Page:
The Johns Hopkins Gazette: February 18, 2002
February 18, 2002
VOL. 31, NO. 22


Weiss named next Kreiger dean

Art historian to succeed Richard McCarty, who will return to teaching

By Dennis O'Shea

Johns Hopkins Gazette Online Edition

Dan Weiss knows what road he wants to take as dean of the Krieger School of Arts and Sciences. In fact, he helped draw the map: the school’s new strategic plan.

So Weiss expects a seamless transition when he takes over July 1 from Richard McCarty, his predecessor as the Krieger School’s James B. Knapp Dean.

“My assuming this position represents a commitment to continue the work begun under Dean McCarty,” said Weiss, whose nomination by President William Brody was approved by the board of trustees last week.

A double-degree graduate of Hopkins, Dan Weiss is currently dean of the Arts and Sciences faculty. His priority is implementation of the strategic plan recently drawn up for the school.
The top priority, Weiss said, is implementation of the strategic plan, adopted last year by faculty, students, alumni and others working under McCarty’s and Weiss’s leadership. Weiss was then the dean’s senior adviser and has served since August as the school’s dean of the faculty.

“Our priorities as articulated in that plan,” Weiss said, “include focusing on the competitiveness of our faculty, making sure that they have the resources they need to continue to maintain Hopkins as a leader in the disciplines in which we have made a commitment to excel.” Increasing faculty diversity is also a key commitment, one on which the school has begun to make “significant progress,” he said.

The plan also focuses, Weiss said, on the educational mission of the school, including supporting departmental and interdisciplinary programs at the graduate level and building “on our commitment to the undergraduate experience.”

“That,” he said, “includes increasing the number of seminar courses offered to undergraduates, diversifying--intellectually, ethnically and racially--our undergraduate student body to make this a more interesting place and, finally, providing material resources in the form of financial aid and facilities to make the undergraduate environment strong.”

McCarty will become dean emeritus and special adviser to President Brody, and will continue after July 1 to work with fellow alumni of the Krieger School, where he earned both his undergraduate and doctoral degrees. But he said he decided to step down as dean at the end of this academic year because he was anxious to return to his first professional love, his role as a professor in the Biology Department.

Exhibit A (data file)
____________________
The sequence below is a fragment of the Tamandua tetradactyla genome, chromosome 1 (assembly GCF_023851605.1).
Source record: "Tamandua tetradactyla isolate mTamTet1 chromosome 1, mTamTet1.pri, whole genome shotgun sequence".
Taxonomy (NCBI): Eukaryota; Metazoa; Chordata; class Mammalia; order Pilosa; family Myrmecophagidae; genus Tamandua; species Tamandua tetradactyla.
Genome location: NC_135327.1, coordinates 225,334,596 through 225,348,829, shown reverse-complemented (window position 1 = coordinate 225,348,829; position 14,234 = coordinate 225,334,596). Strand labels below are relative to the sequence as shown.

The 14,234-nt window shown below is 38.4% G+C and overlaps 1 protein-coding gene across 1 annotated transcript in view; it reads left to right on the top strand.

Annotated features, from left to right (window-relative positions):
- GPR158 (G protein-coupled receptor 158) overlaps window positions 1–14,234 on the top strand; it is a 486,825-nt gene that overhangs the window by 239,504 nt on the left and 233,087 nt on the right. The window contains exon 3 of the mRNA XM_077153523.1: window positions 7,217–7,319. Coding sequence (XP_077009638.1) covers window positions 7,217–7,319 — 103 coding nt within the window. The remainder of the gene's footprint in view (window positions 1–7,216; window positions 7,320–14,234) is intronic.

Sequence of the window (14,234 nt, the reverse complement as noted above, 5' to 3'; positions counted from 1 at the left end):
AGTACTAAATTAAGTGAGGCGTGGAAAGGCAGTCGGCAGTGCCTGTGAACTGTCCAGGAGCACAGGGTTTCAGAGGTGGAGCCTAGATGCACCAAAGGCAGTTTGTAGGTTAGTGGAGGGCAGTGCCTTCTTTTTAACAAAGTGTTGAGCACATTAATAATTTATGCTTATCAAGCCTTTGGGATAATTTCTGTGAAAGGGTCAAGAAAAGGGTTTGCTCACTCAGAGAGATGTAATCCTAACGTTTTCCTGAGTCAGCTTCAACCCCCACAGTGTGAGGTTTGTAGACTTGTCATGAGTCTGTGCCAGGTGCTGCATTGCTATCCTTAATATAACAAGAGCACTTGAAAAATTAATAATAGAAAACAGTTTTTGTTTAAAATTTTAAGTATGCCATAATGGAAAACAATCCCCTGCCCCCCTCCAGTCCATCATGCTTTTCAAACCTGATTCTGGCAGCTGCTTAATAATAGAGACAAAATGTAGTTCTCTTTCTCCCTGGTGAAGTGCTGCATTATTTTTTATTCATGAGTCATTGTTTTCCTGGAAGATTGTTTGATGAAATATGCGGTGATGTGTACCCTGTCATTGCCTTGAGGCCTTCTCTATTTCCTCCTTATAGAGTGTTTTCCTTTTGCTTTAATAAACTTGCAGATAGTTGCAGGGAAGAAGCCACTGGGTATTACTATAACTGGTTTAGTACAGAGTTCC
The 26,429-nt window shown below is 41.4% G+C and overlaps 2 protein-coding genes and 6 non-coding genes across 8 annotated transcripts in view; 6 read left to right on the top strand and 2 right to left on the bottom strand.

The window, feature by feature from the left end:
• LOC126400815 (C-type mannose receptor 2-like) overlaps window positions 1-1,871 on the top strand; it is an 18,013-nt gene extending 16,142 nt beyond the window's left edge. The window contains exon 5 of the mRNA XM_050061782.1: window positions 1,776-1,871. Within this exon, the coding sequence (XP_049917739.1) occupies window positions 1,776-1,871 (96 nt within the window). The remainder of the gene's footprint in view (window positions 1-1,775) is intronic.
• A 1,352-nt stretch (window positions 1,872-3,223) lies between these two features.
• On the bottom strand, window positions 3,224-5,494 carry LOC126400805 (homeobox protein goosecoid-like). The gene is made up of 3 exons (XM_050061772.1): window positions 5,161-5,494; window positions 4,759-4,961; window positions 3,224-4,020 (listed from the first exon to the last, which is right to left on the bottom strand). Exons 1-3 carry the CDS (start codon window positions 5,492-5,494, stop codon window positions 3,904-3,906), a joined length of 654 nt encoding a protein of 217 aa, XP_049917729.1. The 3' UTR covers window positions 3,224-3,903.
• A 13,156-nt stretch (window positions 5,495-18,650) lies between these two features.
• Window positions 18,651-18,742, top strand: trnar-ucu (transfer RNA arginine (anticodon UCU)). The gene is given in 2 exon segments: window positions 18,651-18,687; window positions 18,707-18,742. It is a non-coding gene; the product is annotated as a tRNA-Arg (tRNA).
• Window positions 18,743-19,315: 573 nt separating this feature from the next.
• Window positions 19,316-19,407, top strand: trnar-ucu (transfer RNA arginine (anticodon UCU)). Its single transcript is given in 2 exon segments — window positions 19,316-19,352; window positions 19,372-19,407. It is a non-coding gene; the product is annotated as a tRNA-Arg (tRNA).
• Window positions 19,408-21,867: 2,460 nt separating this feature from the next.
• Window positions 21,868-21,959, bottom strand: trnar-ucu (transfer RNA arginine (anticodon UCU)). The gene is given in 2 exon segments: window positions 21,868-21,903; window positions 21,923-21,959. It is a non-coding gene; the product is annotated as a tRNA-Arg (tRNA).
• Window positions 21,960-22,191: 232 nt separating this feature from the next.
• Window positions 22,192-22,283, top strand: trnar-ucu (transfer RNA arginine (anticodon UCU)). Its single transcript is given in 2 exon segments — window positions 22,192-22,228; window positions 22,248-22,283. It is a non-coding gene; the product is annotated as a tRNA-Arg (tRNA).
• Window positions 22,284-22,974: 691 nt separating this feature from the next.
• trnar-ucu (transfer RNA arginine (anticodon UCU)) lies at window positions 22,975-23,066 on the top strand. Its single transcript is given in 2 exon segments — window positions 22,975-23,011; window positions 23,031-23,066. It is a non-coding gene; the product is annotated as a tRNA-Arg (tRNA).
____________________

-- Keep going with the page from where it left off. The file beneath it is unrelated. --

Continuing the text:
“I have missed active involvement in my laboratory and teaching,” McCarty said. “Research is a part of my very fabric. In September, I received a five-year renewal of my grant from the National Science Foundation. This award has made me even more eager to spend more time in the lab.” He said he also feels the Krieger School’s dean must be committed to seeing through a new multiyear campaign to fund initiatives outlined in the strategic plan.

The transition from McCarty to Weiss offers a measure of stability and continuity for a Krieger School that has, for one reason and another, had a half-dozen changes in the Dean’s Office in nine years.

“Ordinarily, when a dean leaves office, we do a thorough national search,” Brody said in a broadcast e-mail message last week announcing the appointment. “In this case, in consultation with the Krieger School’s department chairs and Provost Steven Knapp, the trustees and I have decided that the choice is an obvious one. Given the urgency of launching the new campaign and our great fortune in having so eminently qualified a candidate, making Dan’s appointment now is the right thing to do.”

Weiss is a double-degree graduate of the Krieger School, with a master’s degree in art history earned in 1982 and a doctorate awarded 10 years later, after a detour through the world of business. He earned an MBA, with a concentration in nonprofit management, in 1985 from the Yale School of Management. He worked for the next four years for the consulting firm of Booz, Allen & Hamilton before returning to academia.

After receiving his doctorate, he joined the Johns Hopkins faculty in the History of Art Department in 1993 and was chairman of the department from 1998 until last year. In 1994, he won the Van Courtland Elliott Prize, becoming one of the first art historians to win that award from the Medieval Academy of America. He has twice won Johns Hopkins awards for teaching excellence.